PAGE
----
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He said other guesthouses in Cala had been approached by the municipality ahead of the national lockdown to ask if they would quarantine Covid-19 patients. At least one guesthouse had “rejected the offer”, Ntsebeza said, having “had no confidence in the capacity of the health service [in Cala] to deal with the pandemic”.

“It is irresponsible for any guesthouse, or house, for that matter, to agree to being a quarantine facility without assurances, demonstrated in a thoroughly transparent process, that those directly affected will be safe. Not seeking such assurances and transparency would amount to guesthouses using disaster for personal gain, which is immoral.” A guesthouse charging R500 a night would make R126 000 if it housed 18 patients over a 14-day isolation period.

Tikana-Gxothiwe said that officials from the Department of Public Works and environmental health officers had come to train the staff. She said she would not benefit from the government’s use of the lodge as she is not its owner. She sent New Frame the lodge’s shares certificate, which shows that her daughter owns it.

“I declared that business. It did not start now; it started in 2014. It is not a new business. I declared that my child is running the business of a B&B. I don’t have anything to do with the operations. I am staying in East London,” said Tikana-Gxothiwe.

However, four Cala residents said it was well known that Mioca Lodge benefitted Tikana-Gxothiwe which was built on the site of one of her family  homes which was renovated to establish the lodge. 

Demand for information

Cala has inadequate public health facilities to treat residents if the coronavirus were to spread from the guesthouse into the town and surrounding villages. 

The government has not released any information about the approved quarantine facilities in different provinces. This contrasts sharply with its handling of the Ranch Resort in Limpopo being used as an isolation facility for South Africans who had been flown back from Wuhan, China. In that case, information about the staffing, care of patients and risks to the nearby community was released in great detail, and the resort was visibly locked down with a large number of guards blocking access to nearby roads.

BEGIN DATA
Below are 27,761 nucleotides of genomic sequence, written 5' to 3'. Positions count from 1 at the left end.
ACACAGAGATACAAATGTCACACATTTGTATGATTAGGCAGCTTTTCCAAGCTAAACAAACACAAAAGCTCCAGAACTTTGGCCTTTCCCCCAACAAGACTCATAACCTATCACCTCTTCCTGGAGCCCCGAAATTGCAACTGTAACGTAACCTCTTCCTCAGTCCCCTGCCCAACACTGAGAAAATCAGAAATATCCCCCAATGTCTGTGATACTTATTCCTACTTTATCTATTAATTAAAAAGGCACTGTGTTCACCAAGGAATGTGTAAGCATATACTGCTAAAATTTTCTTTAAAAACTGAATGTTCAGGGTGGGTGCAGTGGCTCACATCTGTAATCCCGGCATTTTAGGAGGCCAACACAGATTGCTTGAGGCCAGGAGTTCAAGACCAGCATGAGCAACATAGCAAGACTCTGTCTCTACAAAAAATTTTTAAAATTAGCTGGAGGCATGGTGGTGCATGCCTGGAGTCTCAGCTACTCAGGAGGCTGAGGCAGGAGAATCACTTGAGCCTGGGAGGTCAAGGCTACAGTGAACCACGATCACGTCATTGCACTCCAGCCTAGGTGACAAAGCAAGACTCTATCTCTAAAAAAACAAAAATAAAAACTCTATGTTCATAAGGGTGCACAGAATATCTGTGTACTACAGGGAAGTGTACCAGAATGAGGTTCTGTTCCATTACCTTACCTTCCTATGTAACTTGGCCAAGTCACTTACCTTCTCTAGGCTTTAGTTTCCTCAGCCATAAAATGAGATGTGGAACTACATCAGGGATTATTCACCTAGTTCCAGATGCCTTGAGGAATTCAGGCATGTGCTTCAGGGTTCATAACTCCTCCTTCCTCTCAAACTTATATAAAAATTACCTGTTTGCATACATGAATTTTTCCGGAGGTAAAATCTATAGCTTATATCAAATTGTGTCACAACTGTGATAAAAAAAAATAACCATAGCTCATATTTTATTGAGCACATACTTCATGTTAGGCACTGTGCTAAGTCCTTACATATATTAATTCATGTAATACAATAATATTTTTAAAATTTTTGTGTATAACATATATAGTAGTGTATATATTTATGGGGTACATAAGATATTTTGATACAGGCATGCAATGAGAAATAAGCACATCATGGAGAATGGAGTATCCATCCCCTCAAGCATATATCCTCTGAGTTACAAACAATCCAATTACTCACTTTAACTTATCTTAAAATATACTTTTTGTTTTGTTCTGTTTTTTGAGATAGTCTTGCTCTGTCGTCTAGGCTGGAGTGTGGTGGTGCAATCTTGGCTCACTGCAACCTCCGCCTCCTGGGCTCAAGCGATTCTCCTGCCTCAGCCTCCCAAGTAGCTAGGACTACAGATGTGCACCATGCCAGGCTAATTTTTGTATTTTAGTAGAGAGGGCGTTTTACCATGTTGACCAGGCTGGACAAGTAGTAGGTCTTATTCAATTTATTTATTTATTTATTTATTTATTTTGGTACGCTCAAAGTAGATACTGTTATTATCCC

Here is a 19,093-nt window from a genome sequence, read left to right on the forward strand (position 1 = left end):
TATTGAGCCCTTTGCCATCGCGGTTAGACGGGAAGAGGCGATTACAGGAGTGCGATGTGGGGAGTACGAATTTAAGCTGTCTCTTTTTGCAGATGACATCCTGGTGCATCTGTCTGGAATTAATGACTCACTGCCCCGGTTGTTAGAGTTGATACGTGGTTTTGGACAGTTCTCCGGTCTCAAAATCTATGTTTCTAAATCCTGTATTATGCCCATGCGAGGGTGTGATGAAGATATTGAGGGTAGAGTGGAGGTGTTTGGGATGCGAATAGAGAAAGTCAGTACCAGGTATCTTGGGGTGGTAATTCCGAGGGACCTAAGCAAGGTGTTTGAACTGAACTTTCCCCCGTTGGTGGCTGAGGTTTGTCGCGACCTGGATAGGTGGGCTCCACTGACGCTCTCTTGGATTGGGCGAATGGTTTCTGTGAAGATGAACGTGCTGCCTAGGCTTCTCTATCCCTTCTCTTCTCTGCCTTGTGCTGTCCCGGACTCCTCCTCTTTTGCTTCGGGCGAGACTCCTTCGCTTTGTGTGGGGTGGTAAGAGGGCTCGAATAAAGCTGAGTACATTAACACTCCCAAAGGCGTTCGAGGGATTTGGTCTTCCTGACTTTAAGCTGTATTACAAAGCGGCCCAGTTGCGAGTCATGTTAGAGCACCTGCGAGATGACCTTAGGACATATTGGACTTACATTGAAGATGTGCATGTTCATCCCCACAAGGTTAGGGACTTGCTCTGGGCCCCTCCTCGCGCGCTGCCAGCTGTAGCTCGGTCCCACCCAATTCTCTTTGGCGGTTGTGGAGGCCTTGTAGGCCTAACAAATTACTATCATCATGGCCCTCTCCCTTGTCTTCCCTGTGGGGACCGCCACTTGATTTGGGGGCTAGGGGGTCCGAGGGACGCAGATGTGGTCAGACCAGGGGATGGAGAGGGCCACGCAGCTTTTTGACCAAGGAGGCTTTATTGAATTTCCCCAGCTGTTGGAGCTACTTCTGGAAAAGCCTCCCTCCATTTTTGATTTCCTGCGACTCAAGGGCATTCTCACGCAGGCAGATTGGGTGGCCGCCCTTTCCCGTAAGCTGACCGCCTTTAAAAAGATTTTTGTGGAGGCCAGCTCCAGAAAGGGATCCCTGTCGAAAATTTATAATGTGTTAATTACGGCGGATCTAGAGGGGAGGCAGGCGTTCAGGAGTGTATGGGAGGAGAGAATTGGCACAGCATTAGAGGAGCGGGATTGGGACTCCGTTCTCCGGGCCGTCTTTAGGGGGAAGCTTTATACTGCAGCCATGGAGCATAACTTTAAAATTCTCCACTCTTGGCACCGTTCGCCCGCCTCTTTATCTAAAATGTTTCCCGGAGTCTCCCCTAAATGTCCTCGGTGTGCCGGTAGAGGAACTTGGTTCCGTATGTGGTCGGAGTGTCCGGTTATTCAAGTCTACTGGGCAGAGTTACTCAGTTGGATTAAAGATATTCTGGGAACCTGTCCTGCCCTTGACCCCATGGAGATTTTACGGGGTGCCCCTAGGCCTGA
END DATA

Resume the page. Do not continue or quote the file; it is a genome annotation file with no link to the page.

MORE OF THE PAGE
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The forum has demanded that Mkhize and Mabuyane provide reasons for the decision to relocate patients to the lodge. It also wants them to provide a virus containment plan, proof that Sakhisizwe Local Municipality’s public health system is ready to care for the patients, and the reasons for not consulting the surrounding communities on their decision.

“What will happen when the people who work at or manage the lodge come into contact with the patients and they spread the virus beyond the quarantine zone to the rest of the Sakhisizwe municipal area?” asked Ntsebeza. “Do local patients who have symptoms also go to Mioca Lodge?”

Cala resident Taaibos Mangwana said there is an army base in Komani, “which is big enough to accommodate thousands of people. Why then choose a small town like ours to quarantine a deadly virus which can spread through the whole town in a space of three to five days?”

Sanco in Sakhisizwe has written to the health department to object to the facility. “Our Department of Health is under-resourced and our community is impoverished. Should this pandemic spread into our community, it would mean the end of our people. We are also concerned with the staff that will be taking care of these people, that they are not properly trained.”